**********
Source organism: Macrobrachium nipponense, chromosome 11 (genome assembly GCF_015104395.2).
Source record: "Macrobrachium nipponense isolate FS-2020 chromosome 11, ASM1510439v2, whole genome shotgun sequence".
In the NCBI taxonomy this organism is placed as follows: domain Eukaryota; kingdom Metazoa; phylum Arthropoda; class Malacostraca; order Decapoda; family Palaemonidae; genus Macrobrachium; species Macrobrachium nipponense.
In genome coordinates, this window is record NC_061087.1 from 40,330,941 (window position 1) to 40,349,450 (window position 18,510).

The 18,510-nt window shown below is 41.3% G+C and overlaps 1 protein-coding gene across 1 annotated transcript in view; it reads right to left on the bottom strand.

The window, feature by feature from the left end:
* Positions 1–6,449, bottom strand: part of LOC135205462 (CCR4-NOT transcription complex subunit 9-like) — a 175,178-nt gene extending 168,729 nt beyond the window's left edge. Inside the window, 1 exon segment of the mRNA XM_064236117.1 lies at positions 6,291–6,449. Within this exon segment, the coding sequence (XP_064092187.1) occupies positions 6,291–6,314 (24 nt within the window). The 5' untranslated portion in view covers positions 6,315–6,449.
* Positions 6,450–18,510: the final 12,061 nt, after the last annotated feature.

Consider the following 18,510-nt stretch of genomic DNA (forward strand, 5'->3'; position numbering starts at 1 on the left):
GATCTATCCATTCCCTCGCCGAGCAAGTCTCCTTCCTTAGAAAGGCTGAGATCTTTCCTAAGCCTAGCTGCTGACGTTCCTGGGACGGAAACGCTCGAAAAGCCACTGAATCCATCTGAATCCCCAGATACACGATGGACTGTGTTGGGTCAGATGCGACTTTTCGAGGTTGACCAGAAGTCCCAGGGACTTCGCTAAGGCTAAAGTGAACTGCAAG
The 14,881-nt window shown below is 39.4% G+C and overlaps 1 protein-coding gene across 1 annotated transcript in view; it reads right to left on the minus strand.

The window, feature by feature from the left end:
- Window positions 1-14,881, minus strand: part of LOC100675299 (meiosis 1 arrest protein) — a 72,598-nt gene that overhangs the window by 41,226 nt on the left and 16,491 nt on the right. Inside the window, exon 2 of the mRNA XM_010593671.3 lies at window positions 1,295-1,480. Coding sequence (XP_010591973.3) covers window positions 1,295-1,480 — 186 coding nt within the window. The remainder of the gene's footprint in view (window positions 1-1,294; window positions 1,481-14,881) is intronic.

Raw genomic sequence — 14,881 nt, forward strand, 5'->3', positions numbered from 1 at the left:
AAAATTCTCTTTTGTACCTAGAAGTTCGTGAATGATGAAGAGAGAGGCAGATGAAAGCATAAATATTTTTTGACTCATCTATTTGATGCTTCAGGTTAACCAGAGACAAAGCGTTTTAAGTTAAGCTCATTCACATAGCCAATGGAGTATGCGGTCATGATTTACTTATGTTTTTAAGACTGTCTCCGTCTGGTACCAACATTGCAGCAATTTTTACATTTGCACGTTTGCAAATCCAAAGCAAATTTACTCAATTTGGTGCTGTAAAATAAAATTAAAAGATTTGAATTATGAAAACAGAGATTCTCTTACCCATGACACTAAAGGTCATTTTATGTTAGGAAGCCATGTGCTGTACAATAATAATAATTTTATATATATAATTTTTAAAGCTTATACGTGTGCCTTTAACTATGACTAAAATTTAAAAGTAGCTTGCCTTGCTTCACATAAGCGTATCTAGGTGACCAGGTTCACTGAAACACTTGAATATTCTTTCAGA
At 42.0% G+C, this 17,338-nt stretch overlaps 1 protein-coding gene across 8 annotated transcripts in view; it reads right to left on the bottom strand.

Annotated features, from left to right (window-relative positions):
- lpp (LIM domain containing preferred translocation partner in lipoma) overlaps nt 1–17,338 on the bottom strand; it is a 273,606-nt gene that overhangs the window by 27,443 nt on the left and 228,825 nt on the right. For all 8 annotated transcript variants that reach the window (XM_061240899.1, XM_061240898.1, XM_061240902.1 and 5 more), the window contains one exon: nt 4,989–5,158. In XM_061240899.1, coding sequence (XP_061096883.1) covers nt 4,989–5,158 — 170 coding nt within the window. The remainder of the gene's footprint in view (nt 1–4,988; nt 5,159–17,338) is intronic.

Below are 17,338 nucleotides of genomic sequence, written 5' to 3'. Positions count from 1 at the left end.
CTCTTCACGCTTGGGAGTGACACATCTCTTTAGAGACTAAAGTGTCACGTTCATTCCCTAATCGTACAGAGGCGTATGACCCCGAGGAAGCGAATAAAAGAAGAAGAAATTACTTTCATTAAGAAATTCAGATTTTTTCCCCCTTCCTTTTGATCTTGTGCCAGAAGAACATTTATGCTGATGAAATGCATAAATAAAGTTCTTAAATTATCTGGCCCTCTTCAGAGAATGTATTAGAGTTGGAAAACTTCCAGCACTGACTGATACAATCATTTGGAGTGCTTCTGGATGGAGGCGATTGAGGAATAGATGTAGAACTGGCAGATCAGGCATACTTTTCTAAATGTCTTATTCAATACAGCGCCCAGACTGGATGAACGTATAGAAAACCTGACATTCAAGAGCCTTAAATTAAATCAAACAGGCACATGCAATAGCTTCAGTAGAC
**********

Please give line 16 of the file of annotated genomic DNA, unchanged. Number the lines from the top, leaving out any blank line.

At 42.0% G+C, this 17,338-nt stretch overlaps 1 protein-coding gene across 8 annotated transcripts in view; it reads right to left on the bottom strand.